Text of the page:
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Horrified: American Monsters Game Review

Second verse, same as the first

Can you and your friends save the town from some iconic American monsters? Join Tom in his review of Horrified: American Monsters from Ravensburger.

“If you’re going to make a sequel, do it right and make the same damn movie all over again.”
Joe Bob Briggs, King of the Drive-In Movie

In 2019, Prospero Hall released Horrified, a cooperative game (co-op) that made Meeple Mountain’s Most Anticipated Games of GenCon 2019 list and won two of our Diamond Climber Awards of 2019 (Best Coop Game and Best Thematic Game). In her review, my former Meeple Mountain colleague, Ashley Gariepy, (Hi Smash!) said Horrified was an incredible cooperative game that is easy to learn and teach and can be enjoyed by gamers and non-gamers alike.

Let’s see how 2021’s Horrified: American Monsters stacks up against its predecessor, shall we?.

Horrified: American Monsters
Horrified: American Monsters

How to Play

When I re-read Ashley’s review of Horrified for this review, I realized her descriptions of the setup, gameplay, and challenges were interchangeable with Horrified: American Monsters. If you’re unfamiliar with how Horrified games play, check out Ashley’s very well-written review of the original game and come back to find out more about the American Monsters edition.

The American Monsters

As you may already know (or have just learned from Ashley’s review), the original Horrified featured monsters who appeared in films released by Universal Pictures. The American Monsters edition reaches into the collective U.S. psyche and challenges players with Bigfoot, Mothman, the Jersey Devil, the Chupacabra, the Banshee of the Badlands, and the Ozark Howler.

Nice detail work on the plastic monster minitures
Nice detail work on the plastic monster miniatures

As with the original, each American monster has its own unique character traits and ways of being defeated. 

Creature cards
Creature cards

The game boards look remarkably similar, with one change being the areas in the bottom right corner being better connected in American Monsters.

Horrified: American Monsters: the game board.
Horrified: American Monsters: the game board.

The Good

Echoing Ashley’s comments once again, Horrified: American Monsters is a well-designed cooperative game that both non- and serious gamers can pick up quickly and enjoy. The rules are uncomplicated and the iconography is easy to pick up on. Given the different requirements to defeat the six different monsters, and the ability to play with any combination of two (for an easy game) to four (hard) of the six monsters means there’s a lot of replayability in the box.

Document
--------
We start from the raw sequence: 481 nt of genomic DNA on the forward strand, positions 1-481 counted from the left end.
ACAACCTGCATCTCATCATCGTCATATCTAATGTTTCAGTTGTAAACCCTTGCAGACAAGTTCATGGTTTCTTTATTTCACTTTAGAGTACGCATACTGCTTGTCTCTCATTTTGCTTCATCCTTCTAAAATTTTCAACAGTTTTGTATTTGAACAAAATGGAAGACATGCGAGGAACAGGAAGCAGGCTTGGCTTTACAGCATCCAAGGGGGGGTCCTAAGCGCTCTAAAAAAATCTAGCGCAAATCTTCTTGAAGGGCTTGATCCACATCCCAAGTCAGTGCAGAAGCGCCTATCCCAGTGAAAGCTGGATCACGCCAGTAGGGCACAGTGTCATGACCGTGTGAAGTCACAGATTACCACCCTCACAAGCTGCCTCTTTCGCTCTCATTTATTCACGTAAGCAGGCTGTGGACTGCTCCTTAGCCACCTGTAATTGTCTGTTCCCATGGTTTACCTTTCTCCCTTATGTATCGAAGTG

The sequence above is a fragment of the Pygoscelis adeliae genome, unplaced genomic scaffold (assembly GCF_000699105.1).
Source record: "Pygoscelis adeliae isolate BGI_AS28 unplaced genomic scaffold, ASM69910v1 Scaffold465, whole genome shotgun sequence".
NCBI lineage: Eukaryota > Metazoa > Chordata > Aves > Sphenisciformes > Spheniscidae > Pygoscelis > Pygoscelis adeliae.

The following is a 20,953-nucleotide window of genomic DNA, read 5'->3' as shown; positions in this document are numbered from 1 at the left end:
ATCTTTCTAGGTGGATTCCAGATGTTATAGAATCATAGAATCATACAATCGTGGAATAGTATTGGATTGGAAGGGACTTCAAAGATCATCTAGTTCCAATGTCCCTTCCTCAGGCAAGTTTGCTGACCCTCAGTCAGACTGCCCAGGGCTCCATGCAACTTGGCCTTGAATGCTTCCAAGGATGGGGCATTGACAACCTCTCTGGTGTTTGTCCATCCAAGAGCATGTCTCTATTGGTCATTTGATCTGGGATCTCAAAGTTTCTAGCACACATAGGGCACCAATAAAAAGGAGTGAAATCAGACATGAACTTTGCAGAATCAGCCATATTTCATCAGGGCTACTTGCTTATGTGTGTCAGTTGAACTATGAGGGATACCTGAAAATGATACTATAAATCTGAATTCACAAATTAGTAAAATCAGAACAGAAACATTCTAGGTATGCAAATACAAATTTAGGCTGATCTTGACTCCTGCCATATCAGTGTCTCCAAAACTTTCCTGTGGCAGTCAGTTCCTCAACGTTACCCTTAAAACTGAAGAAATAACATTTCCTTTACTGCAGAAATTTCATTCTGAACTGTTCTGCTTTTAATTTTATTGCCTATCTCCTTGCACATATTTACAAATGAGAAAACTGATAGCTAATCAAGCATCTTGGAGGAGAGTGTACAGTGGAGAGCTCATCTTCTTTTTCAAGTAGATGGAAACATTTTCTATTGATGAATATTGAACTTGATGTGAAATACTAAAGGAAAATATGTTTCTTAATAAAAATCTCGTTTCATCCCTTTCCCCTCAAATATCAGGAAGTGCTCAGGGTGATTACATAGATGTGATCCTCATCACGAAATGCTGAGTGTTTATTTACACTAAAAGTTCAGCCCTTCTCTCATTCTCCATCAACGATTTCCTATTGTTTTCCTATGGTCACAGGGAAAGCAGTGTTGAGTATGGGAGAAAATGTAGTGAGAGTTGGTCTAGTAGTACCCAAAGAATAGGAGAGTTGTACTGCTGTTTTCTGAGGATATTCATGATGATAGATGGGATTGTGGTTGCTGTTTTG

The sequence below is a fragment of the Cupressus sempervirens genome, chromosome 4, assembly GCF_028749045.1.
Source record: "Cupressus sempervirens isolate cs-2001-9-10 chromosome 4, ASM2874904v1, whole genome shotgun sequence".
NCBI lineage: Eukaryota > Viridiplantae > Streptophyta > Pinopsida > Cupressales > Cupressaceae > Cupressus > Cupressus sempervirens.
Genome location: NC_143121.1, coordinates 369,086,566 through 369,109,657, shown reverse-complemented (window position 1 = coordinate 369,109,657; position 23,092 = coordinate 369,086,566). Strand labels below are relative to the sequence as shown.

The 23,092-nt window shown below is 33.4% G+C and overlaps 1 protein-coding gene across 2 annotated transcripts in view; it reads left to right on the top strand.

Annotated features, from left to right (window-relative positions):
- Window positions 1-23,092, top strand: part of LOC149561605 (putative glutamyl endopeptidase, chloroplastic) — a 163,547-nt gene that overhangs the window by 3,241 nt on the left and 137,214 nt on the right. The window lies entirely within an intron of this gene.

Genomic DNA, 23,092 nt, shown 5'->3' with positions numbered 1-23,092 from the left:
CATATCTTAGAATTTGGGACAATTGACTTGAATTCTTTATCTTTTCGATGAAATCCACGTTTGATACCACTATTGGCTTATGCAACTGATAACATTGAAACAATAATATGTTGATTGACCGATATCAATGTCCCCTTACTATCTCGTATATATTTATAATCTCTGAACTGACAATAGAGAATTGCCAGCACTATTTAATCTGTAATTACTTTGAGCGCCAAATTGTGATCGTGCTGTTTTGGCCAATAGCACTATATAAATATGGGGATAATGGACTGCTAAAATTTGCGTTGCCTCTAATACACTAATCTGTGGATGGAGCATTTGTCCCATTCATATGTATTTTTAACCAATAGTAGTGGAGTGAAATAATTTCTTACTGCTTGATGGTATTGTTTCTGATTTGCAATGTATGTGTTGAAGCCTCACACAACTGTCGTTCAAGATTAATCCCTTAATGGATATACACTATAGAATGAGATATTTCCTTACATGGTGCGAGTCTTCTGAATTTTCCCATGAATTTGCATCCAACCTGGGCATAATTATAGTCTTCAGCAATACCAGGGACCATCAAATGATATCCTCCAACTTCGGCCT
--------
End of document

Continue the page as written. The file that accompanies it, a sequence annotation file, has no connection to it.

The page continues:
And yet…

The Not-So-Good

The other members of my weekly gaming group had already played Horrified: American Monsters a few times, so they were able to teach me the game in just a few minutes. We were off collecting tokens and strategizing how best to collect goats (needed to defeat the Chupacabra) in no time. 

We moved around the board collecting tokens, escorting the occasional Citizen from place to place, and avoiding monsters as best we could. When taking hits from monsters, we simply spent unneeded tokens to negate the damage. We quickly uncovered the three clues to determine which of the Citizens was really the Jersey Devil. Both monsters were defeated without much complication. 

After we won the game we sat back and looked at the board. Usually, when we win a cooperative game, there’s a sense of accomplishment. A sense that through teamwork and wise decisions, and with a bit of luck, we were able to win. Instead, I shrugged and said, “Hmmm.” My gaming group also shrugged and nodded their heads.

Subsequent games with other monsters have not changed those initial shrugs.

Now, I love a good co-op game. Pandemic (my personal #2 co-op) and Burgle Bros. (my #1) provide a strong challenge with an air of mystery (Where will the next outbreak take place? Where is the safe on this floor and can we get the combination before the guard catches us?). The tension in these games is felt on the first turn and only gets more intense as the game progresses.

I’ve never felt that with Horrified: American Monsters. The various necessary actions to win the game turned actions into logical choices with few interesting decisions throughout the game. Even completing the necessary steps to prepare to defeat each monster just felt fiddly—or, worse, frustrating (I’m looking at you Banshee.) These have ended up feeling like Filler to Prolong the Game. When we finally had what we needed to vanquish a monster, killing them off felt anticlimactic.

Is Horrified: American Monsters a horrible game? No. Its theme and ease of entry make it a good game for many players. It certainly can work as an introduction to co-op games and be replayed as often as one likes.

As a co-op game, it’s fine. And that’s part of my problem with the game: it’s fine. I can accept what it is and how it works but, for me, it brings nothing new or exciting to the table. Personally, I’ll stick with Pandemic and Burgle Bros., even as introductory games for people new to co-ops.

  • Mediocre - I probably won’t remember playing this in a year.

Disclosure: Meeple Mountain received a free copy of this product in exchange for an honest, unbiased review. This review is not intended to be an endorsement.

About the author

Tom Franklin

By day, I'm a mild-mannered IT Manager with a slight attitude. By night I play guitar & celtic bouzouki, board games, and watch British TV. I love abstracts, co-ops, worker placement and tile-laying games. Basically, any deep game with lots of interesting choices. 

You can find my middle grade book, The Pterrible Pteranodon, at your favorite online bookstore.

And despite being a DM, I have an inherent dislike of six-sided dice.

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